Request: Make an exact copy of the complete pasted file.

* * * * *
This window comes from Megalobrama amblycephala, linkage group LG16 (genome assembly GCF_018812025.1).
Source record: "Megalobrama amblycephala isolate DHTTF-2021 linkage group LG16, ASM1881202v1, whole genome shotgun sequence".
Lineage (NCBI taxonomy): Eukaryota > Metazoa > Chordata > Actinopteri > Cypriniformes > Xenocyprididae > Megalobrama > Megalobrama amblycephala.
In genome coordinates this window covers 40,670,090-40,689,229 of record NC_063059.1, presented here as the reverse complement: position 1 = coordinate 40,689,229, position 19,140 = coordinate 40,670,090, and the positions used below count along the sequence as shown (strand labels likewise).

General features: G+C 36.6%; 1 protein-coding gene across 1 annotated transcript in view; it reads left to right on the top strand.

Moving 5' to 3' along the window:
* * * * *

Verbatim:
This window comes from Megalobrama amblycephala, linkage group LG16 (genome assembly GCF_018812025.1).
Source record: "Megalobrama amblycephala isolate DHTTF-2021 linkage group LG16, ASM1881202v1, whole genome shotgun sequence".
Lineage (NCBI taxonomy): Eukaryota > Metazoa > Chordata > Actinopteri > Cypriniformes > Xenocyprididae > Megalobrama > Megalobrama amblycephala.
In genome coordinates this window covers 40,670,090-40,689,229 of record NC_063059.1, presented here as the reverse complement: position 1 = coordinate 40,689,229, position 19,140 = coordinate 40,670,090, and the positions used below count along the sequence as shown (strand labels likewise).

General features: G+C 36.6%; 1 protein-coding gene across 1 annotated transcript in view; it reads left to right on the top strand.

Moving 5' to 3' along the window: